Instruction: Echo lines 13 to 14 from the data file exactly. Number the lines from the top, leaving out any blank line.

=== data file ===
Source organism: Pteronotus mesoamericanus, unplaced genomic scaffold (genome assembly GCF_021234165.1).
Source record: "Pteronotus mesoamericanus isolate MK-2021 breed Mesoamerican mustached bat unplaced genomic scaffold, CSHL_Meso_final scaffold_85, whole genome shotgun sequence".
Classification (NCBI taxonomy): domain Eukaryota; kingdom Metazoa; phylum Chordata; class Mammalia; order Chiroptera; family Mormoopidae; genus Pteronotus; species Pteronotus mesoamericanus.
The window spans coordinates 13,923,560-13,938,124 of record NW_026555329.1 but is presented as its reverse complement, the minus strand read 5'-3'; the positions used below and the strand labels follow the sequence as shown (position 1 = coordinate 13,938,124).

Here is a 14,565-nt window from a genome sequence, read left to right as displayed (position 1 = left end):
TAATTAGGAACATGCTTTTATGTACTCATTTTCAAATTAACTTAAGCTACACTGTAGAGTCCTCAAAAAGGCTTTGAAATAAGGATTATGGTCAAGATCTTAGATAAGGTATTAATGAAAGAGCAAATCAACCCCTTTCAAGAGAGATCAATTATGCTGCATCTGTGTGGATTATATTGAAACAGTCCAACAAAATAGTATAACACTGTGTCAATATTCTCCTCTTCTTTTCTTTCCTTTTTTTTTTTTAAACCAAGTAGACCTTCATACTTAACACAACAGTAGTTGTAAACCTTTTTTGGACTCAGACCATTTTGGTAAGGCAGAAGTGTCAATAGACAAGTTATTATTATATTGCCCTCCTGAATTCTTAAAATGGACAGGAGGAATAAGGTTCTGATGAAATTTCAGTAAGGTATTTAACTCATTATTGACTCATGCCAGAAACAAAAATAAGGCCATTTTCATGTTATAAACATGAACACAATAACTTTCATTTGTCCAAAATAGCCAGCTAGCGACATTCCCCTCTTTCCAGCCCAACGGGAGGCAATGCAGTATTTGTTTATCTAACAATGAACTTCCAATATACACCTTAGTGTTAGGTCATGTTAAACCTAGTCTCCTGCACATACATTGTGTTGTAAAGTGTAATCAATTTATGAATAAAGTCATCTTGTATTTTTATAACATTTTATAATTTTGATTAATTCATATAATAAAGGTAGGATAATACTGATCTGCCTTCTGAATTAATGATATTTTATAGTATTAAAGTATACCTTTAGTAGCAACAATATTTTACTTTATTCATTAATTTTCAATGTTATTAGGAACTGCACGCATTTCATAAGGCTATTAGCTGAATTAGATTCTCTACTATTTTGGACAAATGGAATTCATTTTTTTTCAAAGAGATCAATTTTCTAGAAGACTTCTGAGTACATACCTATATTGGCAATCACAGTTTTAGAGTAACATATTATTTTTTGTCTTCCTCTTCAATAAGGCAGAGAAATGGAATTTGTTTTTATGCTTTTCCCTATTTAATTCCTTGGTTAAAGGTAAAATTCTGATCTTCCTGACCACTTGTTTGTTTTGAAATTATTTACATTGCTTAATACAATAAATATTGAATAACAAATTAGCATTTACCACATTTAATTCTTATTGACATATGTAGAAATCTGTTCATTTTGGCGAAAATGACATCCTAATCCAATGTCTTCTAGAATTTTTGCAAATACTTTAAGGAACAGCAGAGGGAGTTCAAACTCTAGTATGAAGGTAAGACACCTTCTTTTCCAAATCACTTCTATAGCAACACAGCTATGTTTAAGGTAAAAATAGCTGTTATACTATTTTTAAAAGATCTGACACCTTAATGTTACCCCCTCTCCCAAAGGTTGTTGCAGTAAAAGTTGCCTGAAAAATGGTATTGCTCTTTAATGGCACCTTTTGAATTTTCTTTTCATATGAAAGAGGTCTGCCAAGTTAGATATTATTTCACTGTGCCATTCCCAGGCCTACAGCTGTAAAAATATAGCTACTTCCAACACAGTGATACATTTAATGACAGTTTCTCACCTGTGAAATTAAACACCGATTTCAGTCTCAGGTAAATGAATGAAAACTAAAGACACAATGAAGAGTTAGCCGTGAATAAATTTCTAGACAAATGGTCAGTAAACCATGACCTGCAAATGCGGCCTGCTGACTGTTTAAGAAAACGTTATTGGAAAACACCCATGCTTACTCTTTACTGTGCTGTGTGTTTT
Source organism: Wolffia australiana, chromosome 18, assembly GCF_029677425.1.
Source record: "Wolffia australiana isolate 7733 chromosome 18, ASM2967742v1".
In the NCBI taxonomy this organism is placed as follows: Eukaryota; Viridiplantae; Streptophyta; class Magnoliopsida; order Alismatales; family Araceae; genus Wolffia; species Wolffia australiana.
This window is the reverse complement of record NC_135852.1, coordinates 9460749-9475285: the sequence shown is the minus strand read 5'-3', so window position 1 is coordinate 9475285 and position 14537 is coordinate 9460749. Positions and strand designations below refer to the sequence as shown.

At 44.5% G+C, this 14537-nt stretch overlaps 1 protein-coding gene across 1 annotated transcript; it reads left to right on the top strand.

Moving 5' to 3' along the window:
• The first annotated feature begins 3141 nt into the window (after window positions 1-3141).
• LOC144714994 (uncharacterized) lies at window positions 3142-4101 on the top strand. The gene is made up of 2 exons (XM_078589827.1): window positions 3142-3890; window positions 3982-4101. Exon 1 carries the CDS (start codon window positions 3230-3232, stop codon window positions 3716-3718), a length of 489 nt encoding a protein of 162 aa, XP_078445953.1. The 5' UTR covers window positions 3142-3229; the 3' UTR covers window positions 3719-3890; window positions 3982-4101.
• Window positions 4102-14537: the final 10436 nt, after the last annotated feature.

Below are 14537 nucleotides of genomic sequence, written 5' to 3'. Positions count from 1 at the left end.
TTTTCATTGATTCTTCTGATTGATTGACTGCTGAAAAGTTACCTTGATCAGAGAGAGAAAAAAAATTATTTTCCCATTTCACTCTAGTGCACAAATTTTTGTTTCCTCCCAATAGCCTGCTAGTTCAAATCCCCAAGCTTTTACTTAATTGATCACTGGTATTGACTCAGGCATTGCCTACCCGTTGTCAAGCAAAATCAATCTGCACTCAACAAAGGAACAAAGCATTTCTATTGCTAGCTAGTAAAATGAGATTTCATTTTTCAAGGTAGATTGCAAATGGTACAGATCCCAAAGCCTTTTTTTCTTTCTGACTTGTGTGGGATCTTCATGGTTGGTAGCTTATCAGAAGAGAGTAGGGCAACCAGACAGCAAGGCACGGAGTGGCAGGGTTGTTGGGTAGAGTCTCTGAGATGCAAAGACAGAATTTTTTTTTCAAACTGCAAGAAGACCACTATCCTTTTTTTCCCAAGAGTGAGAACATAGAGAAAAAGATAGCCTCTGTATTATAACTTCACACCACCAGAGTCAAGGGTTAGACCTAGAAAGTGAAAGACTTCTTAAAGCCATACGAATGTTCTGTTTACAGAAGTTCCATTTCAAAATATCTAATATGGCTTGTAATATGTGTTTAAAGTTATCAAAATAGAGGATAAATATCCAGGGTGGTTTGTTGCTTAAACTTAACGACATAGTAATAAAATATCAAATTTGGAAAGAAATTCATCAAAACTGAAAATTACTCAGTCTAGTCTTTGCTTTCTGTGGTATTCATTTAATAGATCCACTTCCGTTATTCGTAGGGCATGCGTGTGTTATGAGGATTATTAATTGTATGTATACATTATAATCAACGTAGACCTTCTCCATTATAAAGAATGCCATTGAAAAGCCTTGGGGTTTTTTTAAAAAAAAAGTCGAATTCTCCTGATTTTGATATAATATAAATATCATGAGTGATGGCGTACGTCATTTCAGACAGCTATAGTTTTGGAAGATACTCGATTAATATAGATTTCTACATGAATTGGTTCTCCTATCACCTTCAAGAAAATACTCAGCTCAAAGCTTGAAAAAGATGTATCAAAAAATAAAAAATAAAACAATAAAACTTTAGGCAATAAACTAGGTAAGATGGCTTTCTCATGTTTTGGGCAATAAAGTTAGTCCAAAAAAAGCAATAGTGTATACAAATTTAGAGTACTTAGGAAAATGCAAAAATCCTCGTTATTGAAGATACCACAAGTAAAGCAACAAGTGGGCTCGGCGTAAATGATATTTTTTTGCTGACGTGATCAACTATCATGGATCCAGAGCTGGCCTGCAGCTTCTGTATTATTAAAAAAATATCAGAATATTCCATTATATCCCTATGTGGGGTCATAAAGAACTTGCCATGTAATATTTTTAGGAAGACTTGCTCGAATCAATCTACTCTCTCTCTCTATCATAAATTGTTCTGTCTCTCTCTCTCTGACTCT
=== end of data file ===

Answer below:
• The first annotated feature begins 3141 nt into the window (after window positions 1-3141).
• LOC144714994 (uncharacterized) lies at window positions 3142-4101 on the top strand. The gene is made up of 2 exons (XM_078589827.1): window positions 3142-3890; window positions 3982-4101. Exon 1 carries the CDS (start codon window positions 3230-3232, stop codon window positions 3716-3718), a length of 489 nt encoding a protein of 162 aa, XP_078445953.1. The 5' UTR covers window positions 3142-3229; the 3' UTR covers window positions 3719-3890; window positions 3982-4101.